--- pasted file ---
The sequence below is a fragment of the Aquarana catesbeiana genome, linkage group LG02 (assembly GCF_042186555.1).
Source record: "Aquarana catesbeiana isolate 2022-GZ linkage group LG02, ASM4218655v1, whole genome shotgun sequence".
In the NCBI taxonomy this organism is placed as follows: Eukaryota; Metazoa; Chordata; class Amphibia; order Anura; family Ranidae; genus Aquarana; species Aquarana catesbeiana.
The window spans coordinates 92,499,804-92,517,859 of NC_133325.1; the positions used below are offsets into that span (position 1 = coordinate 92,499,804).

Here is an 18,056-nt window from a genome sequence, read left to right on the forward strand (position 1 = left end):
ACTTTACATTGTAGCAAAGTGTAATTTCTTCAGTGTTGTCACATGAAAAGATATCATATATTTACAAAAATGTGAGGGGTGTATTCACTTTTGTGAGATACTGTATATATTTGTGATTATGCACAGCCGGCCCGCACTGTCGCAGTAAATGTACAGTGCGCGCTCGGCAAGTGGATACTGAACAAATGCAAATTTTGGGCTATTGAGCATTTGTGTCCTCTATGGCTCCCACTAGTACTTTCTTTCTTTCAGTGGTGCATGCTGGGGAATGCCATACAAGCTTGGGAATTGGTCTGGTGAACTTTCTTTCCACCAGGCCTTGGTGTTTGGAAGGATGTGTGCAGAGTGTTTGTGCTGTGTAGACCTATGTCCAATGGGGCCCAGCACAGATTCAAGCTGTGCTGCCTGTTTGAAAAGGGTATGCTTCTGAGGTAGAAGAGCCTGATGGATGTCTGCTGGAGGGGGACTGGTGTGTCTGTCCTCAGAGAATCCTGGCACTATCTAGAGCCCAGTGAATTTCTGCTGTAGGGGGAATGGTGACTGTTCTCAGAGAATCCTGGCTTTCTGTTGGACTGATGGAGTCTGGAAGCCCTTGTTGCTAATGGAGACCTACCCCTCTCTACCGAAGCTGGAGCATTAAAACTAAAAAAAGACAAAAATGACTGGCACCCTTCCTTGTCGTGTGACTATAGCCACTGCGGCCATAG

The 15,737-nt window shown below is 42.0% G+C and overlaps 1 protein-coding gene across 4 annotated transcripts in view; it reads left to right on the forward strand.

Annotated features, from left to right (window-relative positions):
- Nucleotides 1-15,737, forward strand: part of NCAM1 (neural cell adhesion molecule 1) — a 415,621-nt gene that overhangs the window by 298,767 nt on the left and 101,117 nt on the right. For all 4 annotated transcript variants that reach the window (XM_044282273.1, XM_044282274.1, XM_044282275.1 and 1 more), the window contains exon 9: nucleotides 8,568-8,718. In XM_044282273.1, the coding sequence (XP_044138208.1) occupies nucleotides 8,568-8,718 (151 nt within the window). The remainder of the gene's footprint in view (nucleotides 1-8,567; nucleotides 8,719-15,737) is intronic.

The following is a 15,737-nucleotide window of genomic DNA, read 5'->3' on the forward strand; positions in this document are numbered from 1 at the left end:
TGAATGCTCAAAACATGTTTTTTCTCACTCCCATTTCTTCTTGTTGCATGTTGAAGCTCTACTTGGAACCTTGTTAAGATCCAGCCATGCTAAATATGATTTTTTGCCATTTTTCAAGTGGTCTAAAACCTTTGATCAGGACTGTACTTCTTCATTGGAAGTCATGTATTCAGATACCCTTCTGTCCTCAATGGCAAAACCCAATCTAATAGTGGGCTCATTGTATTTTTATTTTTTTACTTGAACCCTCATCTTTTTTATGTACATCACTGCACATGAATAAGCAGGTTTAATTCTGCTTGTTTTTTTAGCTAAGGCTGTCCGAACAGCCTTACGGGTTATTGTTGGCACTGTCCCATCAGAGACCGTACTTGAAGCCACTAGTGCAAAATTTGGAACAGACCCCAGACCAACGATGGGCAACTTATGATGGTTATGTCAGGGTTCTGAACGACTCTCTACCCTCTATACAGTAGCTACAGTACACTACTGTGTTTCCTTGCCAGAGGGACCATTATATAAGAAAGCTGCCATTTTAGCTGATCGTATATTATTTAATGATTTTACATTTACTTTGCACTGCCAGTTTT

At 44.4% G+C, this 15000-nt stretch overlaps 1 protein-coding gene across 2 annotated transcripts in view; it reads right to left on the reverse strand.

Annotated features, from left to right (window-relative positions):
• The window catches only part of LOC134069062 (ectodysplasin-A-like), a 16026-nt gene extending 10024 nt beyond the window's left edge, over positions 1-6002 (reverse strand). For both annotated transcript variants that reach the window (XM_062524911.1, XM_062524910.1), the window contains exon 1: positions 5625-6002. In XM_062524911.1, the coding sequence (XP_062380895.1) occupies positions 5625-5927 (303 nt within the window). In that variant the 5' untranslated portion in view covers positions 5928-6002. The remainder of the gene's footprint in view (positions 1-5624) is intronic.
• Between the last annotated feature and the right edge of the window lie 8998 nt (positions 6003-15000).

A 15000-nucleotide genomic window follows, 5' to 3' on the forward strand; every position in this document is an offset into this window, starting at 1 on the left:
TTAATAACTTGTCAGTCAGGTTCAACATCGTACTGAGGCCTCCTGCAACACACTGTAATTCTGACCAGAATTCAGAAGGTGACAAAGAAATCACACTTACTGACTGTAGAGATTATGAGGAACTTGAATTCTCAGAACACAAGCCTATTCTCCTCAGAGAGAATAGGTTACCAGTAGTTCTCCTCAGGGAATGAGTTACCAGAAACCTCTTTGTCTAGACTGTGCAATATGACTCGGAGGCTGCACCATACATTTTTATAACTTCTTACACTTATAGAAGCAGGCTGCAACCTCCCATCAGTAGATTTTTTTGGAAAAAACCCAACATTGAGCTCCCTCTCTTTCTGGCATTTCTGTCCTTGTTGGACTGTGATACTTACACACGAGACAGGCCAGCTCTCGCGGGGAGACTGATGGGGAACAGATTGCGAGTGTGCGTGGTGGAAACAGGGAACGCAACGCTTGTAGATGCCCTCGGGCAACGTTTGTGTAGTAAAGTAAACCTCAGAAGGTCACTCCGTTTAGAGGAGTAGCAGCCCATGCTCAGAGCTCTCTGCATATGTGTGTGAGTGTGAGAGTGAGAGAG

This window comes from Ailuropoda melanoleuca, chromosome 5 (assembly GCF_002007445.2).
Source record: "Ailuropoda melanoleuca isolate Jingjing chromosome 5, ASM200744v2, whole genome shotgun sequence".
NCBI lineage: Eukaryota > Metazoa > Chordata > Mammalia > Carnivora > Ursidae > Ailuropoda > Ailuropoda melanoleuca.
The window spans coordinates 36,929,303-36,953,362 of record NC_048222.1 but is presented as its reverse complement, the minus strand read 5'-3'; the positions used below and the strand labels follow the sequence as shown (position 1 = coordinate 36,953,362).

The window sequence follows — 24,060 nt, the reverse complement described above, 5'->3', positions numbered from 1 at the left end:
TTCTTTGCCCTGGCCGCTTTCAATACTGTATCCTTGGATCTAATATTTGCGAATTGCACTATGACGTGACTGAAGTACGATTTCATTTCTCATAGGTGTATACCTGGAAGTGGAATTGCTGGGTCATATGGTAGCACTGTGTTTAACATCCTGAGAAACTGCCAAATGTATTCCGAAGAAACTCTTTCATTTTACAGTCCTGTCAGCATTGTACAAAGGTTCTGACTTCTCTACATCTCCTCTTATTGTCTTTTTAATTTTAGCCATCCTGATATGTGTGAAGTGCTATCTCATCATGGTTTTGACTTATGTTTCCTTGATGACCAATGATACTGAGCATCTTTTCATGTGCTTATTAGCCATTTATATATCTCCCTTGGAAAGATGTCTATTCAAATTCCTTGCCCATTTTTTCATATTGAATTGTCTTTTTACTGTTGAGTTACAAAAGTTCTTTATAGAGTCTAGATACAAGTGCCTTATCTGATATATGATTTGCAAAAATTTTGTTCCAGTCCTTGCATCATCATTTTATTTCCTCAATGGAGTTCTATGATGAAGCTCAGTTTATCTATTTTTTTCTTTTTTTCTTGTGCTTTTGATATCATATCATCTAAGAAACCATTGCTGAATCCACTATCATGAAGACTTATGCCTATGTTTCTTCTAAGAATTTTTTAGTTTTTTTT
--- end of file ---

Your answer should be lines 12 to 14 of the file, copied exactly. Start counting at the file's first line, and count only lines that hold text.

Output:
At 44.4% G+C, this 15000-nt stretch overlaps 1 protein-coding gene across 2 annotated transcripts in view; it reads right to left on the reverse strand.

Annotated features, from left to right (window-relative positions):
• The window catches only part of LOC134069062 (ectodysplasin-A-like), a 16026-nt gene extending 10024 nt beyond the window's left edge, over positions 1-6002 (reverse strand). For both annotated transcript variants that reach the window (XM_062524911.1, XM_062524910.1), the window contains exon 1: positions 5625-6002. In XM_062524911.1, the coding sequence (XP_062380895.1) occupies positions 5625-5927 (303 nt within the window). In that variant the 5' untranslated portion in view covers positions 5928-6002. The remainder of the gene's footprint in view (positions 1-5624) is intronic.